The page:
“What about the Suffering?: The Quiet Power of Minor Characters,” an essay by upstreet author Scott Nadelson, appears in the December 2010 issue of The Writer’s Chronicle, a publication of the Association of Writers and Writing Programs (AWP). Scott’s short story “Oslo” appeared in upstreet number six, and was listed as a Distinguished Story in Best American Short Stories 2010, edited by Richard Russo.
Scott’s Chronicle essay discusses the importance of minor characters in fiction, both as examples of what a protagonist’s life might have been or might be in the future, and as catalysts who cause a protagonist to change his attitude or behavior in some way. To demonstrate this, he analyzes minor characters in two fictional works, the David Malouf short story “A Trip to the Grundelsee” and Anton Chekhov’s novella “Three Years.”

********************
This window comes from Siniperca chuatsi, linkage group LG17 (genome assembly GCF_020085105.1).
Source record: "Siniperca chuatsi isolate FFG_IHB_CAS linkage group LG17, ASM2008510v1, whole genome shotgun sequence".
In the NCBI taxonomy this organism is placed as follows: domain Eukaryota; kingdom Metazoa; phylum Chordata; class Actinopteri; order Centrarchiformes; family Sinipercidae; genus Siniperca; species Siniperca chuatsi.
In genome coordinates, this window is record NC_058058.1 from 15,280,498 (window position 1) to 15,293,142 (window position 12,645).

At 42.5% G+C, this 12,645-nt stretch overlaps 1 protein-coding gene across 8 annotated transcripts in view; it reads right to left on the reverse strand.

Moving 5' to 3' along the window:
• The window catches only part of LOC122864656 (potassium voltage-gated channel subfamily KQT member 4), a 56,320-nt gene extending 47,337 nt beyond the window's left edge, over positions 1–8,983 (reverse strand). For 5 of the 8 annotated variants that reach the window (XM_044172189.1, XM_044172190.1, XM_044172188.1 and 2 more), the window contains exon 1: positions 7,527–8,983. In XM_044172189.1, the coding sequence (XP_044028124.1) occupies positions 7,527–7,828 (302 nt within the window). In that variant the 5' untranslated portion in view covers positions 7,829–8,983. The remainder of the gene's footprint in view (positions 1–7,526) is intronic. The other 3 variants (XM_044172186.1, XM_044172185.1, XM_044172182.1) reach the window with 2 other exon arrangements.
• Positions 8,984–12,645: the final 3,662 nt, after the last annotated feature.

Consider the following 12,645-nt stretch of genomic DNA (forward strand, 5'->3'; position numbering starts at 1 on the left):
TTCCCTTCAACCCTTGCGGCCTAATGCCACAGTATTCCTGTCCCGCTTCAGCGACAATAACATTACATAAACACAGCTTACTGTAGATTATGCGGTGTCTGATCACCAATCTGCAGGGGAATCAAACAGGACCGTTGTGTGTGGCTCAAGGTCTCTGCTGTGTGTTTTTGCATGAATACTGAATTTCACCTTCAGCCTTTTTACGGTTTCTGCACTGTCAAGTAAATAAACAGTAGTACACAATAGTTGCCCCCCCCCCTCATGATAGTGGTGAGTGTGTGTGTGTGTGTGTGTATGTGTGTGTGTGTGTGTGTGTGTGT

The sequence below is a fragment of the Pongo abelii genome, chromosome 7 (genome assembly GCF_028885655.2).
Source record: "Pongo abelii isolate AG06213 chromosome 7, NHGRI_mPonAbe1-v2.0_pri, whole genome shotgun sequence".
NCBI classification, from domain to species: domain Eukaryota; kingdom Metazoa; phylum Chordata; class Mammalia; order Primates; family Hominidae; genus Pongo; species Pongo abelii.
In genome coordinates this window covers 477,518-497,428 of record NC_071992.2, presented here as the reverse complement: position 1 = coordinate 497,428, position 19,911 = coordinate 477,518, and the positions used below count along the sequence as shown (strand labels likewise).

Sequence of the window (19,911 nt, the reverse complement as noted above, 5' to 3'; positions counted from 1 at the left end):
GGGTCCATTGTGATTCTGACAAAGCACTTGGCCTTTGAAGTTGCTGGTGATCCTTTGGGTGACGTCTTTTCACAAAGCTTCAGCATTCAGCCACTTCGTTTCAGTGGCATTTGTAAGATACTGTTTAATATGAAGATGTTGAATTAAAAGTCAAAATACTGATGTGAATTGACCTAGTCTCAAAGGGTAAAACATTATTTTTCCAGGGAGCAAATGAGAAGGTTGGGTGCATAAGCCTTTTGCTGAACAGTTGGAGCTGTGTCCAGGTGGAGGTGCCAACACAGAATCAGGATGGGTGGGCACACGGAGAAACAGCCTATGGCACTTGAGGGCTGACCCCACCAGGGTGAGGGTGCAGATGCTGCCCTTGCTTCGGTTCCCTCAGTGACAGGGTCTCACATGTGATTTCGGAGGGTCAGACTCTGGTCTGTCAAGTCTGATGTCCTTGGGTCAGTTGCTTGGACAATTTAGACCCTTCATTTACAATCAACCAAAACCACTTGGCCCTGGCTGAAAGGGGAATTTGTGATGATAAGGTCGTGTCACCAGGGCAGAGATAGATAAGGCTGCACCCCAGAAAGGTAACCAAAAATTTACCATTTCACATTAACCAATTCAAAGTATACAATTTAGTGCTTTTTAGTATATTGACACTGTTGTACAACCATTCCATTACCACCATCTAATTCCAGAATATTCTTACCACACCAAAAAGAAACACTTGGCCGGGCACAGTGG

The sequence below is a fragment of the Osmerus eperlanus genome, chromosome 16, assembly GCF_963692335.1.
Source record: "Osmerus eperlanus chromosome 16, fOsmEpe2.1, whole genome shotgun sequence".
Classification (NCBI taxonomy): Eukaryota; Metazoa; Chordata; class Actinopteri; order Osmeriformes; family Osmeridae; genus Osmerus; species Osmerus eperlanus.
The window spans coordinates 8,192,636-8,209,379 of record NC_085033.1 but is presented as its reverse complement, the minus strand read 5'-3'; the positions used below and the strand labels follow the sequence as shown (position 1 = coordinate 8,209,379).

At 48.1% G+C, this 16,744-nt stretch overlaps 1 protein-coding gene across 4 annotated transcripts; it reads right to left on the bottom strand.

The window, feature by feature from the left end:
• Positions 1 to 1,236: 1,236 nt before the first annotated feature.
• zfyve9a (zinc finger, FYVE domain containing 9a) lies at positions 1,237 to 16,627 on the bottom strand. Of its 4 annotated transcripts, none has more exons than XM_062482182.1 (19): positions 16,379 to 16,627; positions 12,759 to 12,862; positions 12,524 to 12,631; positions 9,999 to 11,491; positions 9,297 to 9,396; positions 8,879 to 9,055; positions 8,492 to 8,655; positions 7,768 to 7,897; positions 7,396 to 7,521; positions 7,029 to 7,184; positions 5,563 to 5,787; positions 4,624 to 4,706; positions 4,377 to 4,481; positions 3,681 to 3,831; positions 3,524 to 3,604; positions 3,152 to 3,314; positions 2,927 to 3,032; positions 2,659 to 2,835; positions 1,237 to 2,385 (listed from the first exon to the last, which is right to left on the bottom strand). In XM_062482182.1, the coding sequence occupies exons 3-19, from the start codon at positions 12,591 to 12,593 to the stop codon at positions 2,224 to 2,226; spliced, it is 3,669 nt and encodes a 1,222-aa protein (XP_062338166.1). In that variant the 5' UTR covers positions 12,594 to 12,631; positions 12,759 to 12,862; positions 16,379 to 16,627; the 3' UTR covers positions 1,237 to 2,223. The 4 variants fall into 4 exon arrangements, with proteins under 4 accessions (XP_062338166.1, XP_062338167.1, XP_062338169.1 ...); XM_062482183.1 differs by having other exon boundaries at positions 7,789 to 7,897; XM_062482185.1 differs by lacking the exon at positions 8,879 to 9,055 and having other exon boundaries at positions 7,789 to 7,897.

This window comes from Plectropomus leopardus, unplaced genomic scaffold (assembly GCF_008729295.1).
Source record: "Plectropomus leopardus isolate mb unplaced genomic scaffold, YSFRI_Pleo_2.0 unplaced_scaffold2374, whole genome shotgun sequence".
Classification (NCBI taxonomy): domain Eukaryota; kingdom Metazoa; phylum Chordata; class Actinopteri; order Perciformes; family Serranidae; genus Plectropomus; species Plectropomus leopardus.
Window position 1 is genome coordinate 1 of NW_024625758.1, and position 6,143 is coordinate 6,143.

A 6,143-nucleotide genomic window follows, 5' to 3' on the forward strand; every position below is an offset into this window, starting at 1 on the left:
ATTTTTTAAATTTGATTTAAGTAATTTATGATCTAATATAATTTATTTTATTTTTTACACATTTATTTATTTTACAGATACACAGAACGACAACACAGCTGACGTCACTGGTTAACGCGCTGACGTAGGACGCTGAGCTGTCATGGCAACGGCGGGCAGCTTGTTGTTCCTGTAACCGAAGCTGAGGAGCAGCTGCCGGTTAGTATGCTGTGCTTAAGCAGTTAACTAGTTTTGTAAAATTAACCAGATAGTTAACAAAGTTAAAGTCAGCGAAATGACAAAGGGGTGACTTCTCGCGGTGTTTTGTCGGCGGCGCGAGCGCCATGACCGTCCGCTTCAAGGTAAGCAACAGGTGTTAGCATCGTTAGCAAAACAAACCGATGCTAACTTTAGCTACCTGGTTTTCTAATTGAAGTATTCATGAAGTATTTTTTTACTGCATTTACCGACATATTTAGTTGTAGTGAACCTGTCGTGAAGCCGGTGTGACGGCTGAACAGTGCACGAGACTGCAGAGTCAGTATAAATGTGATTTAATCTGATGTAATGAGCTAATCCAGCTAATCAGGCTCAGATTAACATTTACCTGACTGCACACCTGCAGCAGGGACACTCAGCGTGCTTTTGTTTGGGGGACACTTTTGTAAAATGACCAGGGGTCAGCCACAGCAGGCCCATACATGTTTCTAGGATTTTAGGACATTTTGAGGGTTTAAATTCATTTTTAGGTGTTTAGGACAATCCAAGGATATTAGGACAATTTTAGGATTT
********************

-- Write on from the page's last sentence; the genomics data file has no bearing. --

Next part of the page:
Scott Nadelson is the author of two story collections, The Cantor’s Daughter, recipient of the Reform Judaism Fiction Prize and the Samuel Goldberg & Sons Fiction Prize for Emerging Jewish Writers, and Saving Stanley: The Brickman Stories, winner of the Oregon Book Award for short fiction and the Great Lakes Colleges Association New Writers Award. His work has appeared or is forthcoming in Glimmer Train Stories, American Literary Review, Arts & Letters, Puerto del Sol, South Dakota Review, and elsewhere. He lives in Salem, OR. “Oslo” will appear in Scott’s third story collection, Aftermath, which is due to be released by Hawthorne Books in the Fall of 2011.